How is the Market Basket is Calculated?

CMS describes the Market Basket as “a fixed-weight, Laspeyres-type price index.”  This type of index “measures the change in price, over time, of the same mix of goods and services in the base period.”  The index does not consider any change in the quantity of mix of goods and services purchased over time, but only the change in price.  The index is constructed by:

  1. CMS estimates total base period costs for a set of mutually exclusive and exhaustive categories (see below) for the base year (in this case, 2013). CMS then calculates the proportion of the total cost each category represents, called the cost weight.
  1. “[E]ach cost category is matched to an appropriate price or wage variable, referred to as a price proxy.” CMS used Producer Price, Consumer Price, and Employment Cost Indexes as the price proxies.
  1. Each category’s cost weight is then multiplied by the proxy index level. The sum of all the categories yields the composite index level of the market basket for the given time period.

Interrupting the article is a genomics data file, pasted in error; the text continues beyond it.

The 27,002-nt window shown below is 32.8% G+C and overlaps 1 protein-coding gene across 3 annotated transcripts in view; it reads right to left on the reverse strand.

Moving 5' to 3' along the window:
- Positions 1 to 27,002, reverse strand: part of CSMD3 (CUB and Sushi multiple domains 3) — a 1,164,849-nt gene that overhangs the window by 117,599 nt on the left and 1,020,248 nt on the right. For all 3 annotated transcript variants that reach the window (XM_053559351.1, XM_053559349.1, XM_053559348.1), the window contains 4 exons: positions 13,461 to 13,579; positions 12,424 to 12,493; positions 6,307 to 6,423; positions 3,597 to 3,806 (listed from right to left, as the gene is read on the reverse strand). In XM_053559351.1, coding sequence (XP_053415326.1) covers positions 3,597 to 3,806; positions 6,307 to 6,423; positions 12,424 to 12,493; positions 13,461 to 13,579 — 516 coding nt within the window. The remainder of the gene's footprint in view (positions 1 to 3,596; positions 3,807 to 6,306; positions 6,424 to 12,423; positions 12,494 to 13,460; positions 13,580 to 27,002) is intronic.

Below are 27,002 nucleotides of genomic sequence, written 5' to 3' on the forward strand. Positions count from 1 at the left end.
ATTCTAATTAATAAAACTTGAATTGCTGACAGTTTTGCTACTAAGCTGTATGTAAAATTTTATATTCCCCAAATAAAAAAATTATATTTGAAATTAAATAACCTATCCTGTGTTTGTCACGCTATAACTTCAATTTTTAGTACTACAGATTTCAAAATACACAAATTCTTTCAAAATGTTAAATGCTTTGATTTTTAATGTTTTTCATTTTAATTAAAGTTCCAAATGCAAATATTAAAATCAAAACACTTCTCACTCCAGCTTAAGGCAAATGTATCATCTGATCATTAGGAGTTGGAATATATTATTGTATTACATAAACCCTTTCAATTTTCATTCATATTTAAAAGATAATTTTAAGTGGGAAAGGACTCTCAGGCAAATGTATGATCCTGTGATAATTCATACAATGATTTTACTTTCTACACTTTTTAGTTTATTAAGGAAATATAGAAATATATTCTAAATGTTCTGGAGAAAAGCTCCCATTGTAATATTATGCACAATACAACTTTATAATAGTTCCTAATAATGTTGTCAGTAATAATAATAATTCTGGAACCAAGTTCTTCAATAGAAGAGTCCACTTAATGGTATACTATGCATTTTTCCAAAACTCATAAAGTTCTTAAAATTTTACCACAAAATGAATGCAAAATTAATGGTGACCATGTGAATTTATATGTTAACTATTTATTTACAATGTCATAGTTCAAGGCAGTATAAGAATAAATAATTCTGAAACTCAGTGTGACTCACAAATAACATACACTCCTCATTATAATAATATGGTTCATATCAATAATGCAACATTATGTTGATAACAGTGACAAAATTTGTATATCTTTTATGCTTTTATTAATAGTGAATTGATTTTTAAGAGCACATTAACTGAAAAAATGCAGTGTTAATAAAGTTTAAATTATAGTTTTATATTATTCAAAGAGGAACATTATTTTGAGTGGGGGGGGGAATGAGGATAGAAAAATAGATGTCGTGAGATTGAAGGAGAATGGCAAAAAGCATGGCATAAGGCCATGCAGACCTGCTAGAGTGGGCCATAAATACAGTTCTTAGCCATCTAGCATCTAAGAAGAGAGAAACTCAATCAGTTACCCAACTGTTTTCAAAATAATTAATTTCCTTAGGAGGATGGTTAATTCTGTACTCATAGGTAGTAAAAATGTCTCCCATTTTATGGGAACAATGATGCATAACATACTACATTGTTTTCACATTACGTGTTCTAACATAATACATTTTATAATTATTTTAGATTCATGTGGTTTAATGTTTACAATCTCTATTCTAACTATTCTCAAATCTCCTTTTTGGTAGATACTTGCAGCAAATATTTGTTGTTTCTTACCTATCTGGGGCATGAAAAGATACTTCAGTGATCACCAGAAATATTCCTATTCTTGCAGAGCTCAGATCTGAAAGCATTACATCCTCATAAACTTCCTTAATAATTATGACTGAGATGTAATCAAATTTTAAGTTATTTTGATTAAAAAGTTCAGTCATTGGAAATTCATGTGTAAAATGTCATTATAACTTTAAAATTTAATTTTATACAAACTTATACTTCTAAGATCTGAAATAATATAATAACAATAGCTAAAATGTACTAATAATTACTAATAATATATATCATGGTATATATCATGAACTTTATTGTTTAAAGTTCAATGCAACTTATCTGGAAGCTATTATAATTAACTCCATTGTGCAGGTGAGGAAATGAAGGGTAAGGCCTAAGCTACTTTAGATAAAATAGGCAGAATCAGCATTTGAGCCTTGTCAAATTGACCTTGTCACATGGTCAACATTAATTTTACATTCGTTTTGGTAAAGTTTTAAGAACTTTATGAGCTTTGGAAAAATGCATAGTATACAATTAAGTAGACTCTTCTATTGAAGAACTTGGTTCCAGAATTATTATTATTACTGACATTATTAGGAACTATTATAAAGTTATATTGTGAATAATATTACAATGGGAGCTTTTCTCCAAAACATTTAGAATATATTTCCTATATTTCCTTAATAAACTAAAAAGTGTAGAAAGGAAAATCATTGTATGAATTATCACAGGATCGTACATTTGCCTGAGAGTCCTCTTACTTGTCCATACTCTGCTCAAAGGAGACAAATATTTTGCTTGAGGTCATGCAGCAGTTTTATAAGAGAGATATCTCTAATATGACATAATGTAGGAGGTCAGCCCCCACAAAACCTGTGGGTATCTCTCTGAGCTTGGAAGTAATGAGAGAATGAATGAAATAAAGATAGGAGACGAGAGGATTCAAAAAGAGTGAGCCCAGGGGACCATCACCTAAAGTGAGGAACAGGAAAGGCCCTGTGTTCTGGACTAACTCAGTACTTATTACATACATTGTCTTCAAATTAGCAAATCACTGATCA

CMS derived eight major costs categories from the CY 2013 Medicare costs reports for freestanding FQHCs to develop the Market Basket.  The categories are:

  1. FQHC-Practitioner Compensation – Compensation for physicians, nurse practitioners, physicians assistants, certified nurse midwives, clinical psychologists, and clinical social workers.
  1. Other Clinical Compensation – Compensation for any health-related clinical staff who do not fall under the definition of FQHC-Practitioner.
  1. Non-Health Compensation – Compensation for office staff, housekeeping and maintenance, and pharmacy.
  1. Fringe Benefits – The Medicare cost report, worksheet A, columns 1 and 2, line 45 captures fringe benefits and payroll tax expenses.
  1. Pharmaceuticals – Drugs and biologicals that are not usually self-administered, and certain Medicare-covered preventive injectable drugs are paid incident to a FQHC visit.